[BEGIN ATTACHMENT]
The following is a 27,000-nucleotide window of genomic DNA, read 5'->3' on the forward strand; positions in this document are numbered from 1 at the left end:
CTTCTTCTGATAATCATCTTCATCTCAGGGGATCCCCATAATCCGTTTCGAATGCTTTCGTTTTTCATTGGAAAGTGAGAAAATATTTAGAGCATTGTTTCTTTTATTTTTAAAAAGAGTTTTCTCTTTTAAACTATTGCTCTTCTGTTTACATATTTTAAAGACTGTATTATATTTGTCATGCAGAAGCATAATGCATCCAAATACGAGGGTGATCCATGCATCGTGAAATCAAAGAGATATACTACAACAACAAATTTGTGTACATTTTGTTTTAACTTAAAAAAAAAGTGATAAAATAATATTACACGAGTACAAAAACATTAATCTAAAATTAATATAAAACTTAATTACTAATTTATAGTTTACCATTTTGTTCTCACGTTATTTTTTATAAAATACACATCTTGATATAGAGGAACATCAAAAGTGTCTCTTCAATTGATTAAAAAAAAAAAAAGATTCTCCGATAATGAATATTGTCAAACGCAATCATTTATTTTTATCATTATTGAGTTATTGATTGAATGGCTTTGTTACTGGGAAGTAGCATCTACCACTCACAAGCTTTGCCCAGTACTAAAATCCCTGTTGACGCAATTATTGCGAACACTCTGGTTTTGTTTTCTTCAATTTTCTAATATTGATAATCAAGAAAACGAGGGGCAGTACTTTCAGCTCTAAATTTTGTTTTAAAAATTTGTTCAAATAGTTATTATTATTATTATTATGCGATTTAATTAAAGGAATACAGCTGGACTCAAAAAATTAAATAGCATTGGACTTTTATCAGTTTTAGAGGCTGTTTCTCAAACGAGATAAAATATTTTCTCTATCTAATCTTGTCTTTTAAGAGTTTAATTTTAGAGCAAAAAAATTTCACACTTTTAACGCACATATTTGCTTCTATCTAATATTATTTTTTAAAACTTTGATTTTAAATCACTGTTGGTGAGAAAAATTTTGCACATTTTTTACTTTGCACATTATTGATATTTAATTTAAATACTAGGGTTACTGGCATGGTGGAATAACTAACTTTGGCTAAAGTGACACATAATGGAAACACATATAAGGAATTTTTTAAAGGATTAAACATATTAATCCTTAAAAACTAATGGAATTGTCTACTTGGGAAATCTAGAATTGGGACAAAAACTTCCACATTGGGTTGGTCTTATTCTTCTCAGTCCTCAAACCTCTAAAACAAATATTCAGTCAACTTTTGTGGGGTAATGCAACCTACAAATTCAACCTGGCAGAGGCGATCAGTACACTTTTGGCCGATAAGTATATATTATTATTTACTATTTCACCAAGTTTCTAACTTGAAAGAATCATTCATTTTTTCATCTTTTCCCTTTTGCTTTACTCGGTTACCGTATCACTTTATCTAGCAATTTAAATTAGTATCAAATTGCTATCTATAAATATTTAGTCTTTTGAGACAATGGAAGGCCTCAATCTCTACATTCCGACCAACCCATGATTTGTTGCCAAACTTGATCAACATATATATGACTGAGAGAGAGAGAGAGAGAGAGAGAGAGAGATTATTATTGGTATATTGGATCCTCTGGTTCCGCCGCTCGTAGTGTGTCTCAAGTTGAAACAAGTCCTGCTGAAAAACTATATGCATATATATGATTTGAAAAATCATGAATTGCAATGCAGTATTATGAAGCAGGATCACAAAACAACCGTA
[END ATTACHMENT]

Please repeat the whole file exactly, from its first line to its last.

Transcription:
The following is a 27,000-nucleotide window of genomic DNA, read 5'->3' on the forward strand; positions in this document are numbered from 1 at the left end:
CTTCTTCTGATAATCATCTTCATCTCAGGGGATCCCCATAATCCGTTTCGAATGCTTTCGTTTTTCATTGGAAAGTGAGAAAATATTTAGAGCATTGTTTCTTTTATTTTTAAAAAGAGTTTTCTCTTTTAAACTATTGCTCTTCTGTTTACATATTTTAAAGACTGTATTATATTTGTCATGCAGAAGCATAATGCATCCAAATACGAGGGTGATCCATGCATCGTGAAATCAAAGAGATATACTACAACAACAAATTTGTGTACATTTTGTTTTAACTTAAAAAAAAAGTGATAAAATAATATTACACGAGTACAAAAACATTAATCTAAAATTAATATAAAACTTAATTACTAATTTATAGTTTACCATTTTGTTCTCACGTTATTTTTTATAAAATACACATCTTGATATAGAGGAACATCAAAAGTGTCTCTTCAATTGATTAAAAAAAAAAAAAGATTCTCCGATAATGAATATTGTCAAACGCAATCATTTATTTTTATCATTATTGAGTTATTGATTGAATGGCTTTGTTACTGGGAAGTAGCATCTACCACTCACAAGCTTTGCCCAGTACTAAAATCCCTGTTGACGCAATTATTGCGAACACTCTGGTTTTGTTTTCTTCAATTTTCTAATATTGATAATCAAGAAAACGAGGGGCAGTACTTTCAGCTCTAAATTTTGTTTTAAAAATTTGTTCAAATAGTTATTATTATTATTATTATGCGATTTAATTAAAGGAATACAGCTGGACTCAAAAAATTAAATAGCATTGGACTTTTATCAGTTTTAGAGGCTGTTTCTCAAACGAGATAAAATATTTTCTCTATCTAATCTTGTCTTTTAAGAGTTTAATTTTAGAGCAAAAAAATTTCACACTTTTAACGCACATATTTGCTTCTATCTAATATTATTTTTTAAAACTTTGATTTTAAATCACTGTTGGTGAGAAAAATTTTGCACATTTTTTACTTTGCACATTATTGATATTTAATTTAAATACTAGGGTTACTGGCATGGTGGAATAACTAACTTTGGCTAAAGTGACACATAATGGAAACACATATAAGGAATTTTTTAAAGGATTAAACATATTAATCCTTAAAAACTAATGGAATTGTCTACTTGGGAAATCTAGAATTGGGACAAAAACTTCCACATTGGGTTGGTCTTATTCTTCTCAGTCCTCAAACCTCTAAAACAAATATTCAGTCAACTTTTGTGGGGTAATGCAACCTACAAATTCAACCTGGCAGAGGCGATCAGTACACTTTTGGCCGATAAGTATATATTATTATTTACTATTTCACCAAGTTTCTAACTTGAAAGAATCATTCATTTTTTCATCTTTTCCCTTTTGCTTTACTCGGTTACCGTATCACTTTATCTAGCAATTTAAATTAGTATCAAATTGCTATCTATAAATATTTAGTCTTTTGAGACAATGGAAGGCCTCAATCTCTACATTCCGACCAACCCATGATTTGTTGCCAAACTTGATCAACATATATATGACTGAGAGAGAGAGAGAGAGAGAGAGAGAGAGATTATTATTGGTATATTGGATCCTCTGGTTCCGCCGCTCGTAGTGTGTCTCAAGTTGAAACAAGTCCTGCTGAAAAACTATATGCATATATATGATTTGAAAAATCATGAATTGCAATGCAGTATTATGAAGCAGGATCACAAAACAACCGTA